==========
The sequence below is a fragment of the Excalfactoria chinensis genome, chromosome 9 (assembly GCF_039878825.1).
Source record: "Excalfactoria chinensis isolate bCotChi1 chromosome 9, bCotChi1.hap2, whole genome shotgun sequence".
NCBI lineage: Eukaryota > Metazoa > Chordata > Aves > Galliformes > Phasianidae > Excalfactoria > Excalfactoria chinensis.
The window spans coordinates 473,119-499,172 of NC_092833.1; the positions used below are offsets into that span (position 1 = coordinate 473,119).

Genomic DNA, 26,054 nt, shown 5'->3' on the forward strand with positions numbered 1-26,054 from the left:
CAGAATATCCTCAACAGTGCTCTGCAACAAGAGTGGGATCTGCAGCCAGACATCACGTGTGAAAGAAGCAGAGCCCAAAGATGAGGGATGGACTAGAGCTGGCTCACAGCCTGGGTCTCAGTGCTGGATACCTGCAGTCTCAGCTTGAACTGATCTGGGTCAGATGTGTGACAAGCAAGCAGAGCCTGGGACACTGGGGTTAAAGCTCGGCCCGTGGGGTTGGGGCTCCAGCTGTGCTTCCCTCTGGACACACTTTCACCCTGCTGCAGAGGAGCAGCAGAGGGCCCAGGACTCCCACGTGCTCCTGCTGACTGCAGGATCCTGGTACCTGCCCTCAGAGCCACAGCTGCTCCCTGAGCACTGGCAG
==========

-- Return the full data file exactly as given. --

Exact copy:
The sequence below is a fragment of the Excalfactoria chinensis genome, chromosome 9 (assembly GCF_039878825.1).
Source record: "Excalfactoria chinensis isolate bCotChi1 chromosome 9, bCotChi1.hap2, whole genome shotgun sequence".
NCBI lineage: Eukaryota > Metazoa > Chordata > Aves > Galliformes > Phasianidae > Excalfactoria > Excalfactoria chinensis.
The window spans coordinates 473,119-499,172 of NC_092833.1; the positions used below are offsets into that span (position 1 = coordinate 473,119).

Genomic DNA, 26,054 nt, shown 5'->3' on the forward strand with positions numbered 1-26,054 from the left:
CAGAATATCCTCAACAGTGCTCTGCAACAAGAGTGGGATCTGCAGCCAGACATCACGTGTGAAAGAAGCAGAGCCCAAAGATGAGGGATGGACTAGAGCTGGCTCACAGCCTGGGTCTCAGTGCTGGATACCTGCAGTCTCAGCTTGAACTGATCTGGGTCAGATGTGTGACAAGCAAGCAGAGCCTGGGACACTGGGGTTAAAGCTCGGCCCGTGGGGTTGGGGCTCCAGCTGTGCTTCCCTCTGGACACACTTTCACCCTGCTGCAGAGGAGCAGCAGAGGGCCCAGGACTCCCACGTGCTCCTGCTGACTGCAGGATCCTGGTACCTGCCCTCAGAGCCACAGCTGCTCCCTGAGCACTGGCAG